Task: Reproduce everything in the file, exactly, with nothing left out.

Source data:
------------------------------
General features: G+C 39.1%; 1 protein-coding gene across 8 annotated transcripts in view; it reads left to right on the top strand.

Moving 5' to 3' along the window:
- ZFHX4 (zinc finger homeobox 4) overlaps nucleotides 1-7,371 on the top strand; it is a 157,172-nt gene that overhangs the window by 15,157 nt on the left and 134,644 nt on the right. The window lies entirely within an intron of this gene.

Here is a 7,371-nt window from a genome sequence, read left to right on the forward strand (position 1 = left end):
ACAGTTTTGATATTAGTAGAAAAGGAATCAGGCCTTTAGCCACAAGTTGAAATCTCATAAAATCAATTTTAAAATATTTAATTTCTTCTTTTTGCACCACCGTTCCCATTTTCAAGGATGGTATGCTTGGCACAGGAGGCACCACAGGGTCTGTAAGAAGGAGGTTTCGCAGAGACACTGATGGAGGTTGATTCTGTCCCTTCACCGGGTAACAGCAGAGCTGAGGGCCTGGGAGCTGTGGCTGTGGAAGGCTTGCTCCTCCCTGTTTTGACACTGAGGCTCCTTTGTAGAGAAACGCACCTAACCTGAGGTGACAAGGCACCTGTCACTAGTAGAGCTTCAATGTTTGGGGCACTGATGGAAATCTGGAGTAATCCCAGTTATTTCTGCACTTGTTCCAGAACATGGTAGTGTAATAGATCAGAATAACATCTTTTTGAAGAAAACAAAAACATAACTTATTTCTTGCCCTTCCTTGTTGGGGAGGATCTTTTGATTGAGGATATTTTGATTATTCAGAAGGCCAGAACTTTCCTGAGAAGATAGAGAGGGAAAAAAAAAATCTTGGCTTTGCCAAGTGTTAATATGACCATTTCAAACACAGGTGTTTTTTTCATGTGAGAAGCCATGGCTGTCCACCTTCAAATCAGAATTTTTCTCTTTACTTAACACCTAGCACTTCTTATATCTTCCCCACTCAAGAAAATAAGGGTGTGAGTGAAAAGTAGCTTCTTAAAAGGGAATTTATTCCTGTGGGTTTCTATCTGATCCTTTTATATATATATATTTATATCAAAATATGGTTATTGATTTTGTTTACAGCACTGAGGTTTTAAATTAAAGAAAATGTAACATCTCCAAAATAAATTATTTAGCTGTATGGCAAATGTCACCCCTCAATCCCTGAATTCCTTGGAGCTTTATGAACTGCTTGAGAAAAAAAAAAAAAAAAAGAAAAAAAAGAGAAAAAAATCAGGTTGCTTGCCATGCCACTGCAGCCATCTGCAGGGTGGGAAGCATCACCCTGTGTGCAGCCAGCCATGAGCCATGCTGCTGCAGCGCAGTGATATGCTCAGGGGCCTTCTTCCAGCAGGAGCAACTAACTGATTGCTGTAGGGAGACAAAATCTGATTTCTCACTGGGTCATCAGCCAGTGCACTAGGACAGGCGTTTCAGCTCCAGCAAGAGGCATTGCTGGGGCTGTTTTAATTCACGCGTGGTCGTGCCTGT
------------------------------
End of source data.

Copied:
General features: G+C 39.1%; 1 protein-coding gene across 8 annotated transcripts in view; it reads left to right on the top strand.

Moving 5' to 3' along the window:
- ZFHX4 (zinc finger homeobox 4) overlaps nucleotides 1-7,371 on the top strand; it is a 157,172-nt gene that overhangs the window by 15,157 nt on the left and 134,644 nt on the right. The window lies entirely within an intron of this gene.

Here is a 7,371-nt window from a genome sequence, read left to right on the forward strand (position 1 = left end):
ACAGTTTTGATATTAGTAGAAAAGGAATCAGGCCTTTAGCCACAAGTTGAAATCTCATAAAATCAATTTTAAAATATTTAATTTCTTCTTTTTGCACCACCGTTCCCATTTTCAAGGATGGTATGCTTGGCACAGGAGGCACCACAGGGTCTGTAAGAAGGAGGTTTCGCAGAGACACTGATGGAGGTTGATTCTGTCCCTTCACCGGGTAACAGCAGAGCTGAGGGCCTGGGAGCTGTGGCTGTGGAAGGCTTGCTCCTCCCTGTTTTGACACTGAGGCTCCTTTGTAGAGAAACGCACCTAACCTGAGGTGACAAGGCACCTGTCACTAGTAGAGCTTCAATGTTTGGGGCACTGATGGAAATCTGGAGTAATCCCAGTTATTTCTGCACTTGTTCCAGAACATGGTAGTGTAATAGATCAGAATAACATCTTTTTGAAGAAAACAAAAACATAACTTATTTCTTGCCCTTCCTTGTTGGGGAGGATCTTTTGATTGAGGATATTTTGATTATTCAGAAGGCCAGAACTTTCCTGAGAAGATAGAGAGGGAAAAAAAAAATCTTGGCTTTGCCAAGTGTTAATATGACCATTTCAAACACAGGTGTTTTTTTCATGTGAGAAGCCATGGCTGTCCACCTTCAAATCAGAATTTTTCTCTTTACTTAACACCTAGCACTTCTTATATCTTCCCCACTCAAGAAAATAAGGGTGTGAGTGAAAAGTAGCTTCTTAAAAGGGAATTTATTCCTGTGGGTTTCTATCTGATCCTTTTATATATATATATTTATATCAAAATATGGTTATTGATTTTGTTTACAGCACTGAGGTTTTAAATTAAAGAAAATGTAACATCTCCAAAATAAATTATTTAGCTGTATGGCAAATGTCACCCCTCAATCCCTGAATTCCTTGGAGCTTTATGAACTGCTTGAGAAAAAAAAAAAAAAAAAGAAAAAAAAGAGAAAAAAATCAGGTTGCTTGCCATGCCACTGCAGCCATCTGCAGGGTGGGAAGCATCACCCTGTGTGCAGCCAGCCATGAGCCATGCTGCTGCAGCGCAGTGATATGCTCAGGGGCCTTCTTCCAGCAGGAGCAACTAACTGATTGCTGTAGGGAGACAAAATCTGATTTCTCACTGGGTCATCAGCCAGTGCACTAGGACAGGCGTTTCAGCTCCAGCAAGAGGCATTGCTGGGGCTGTTTTAATTCACGCGTGGTCGTGCCTGT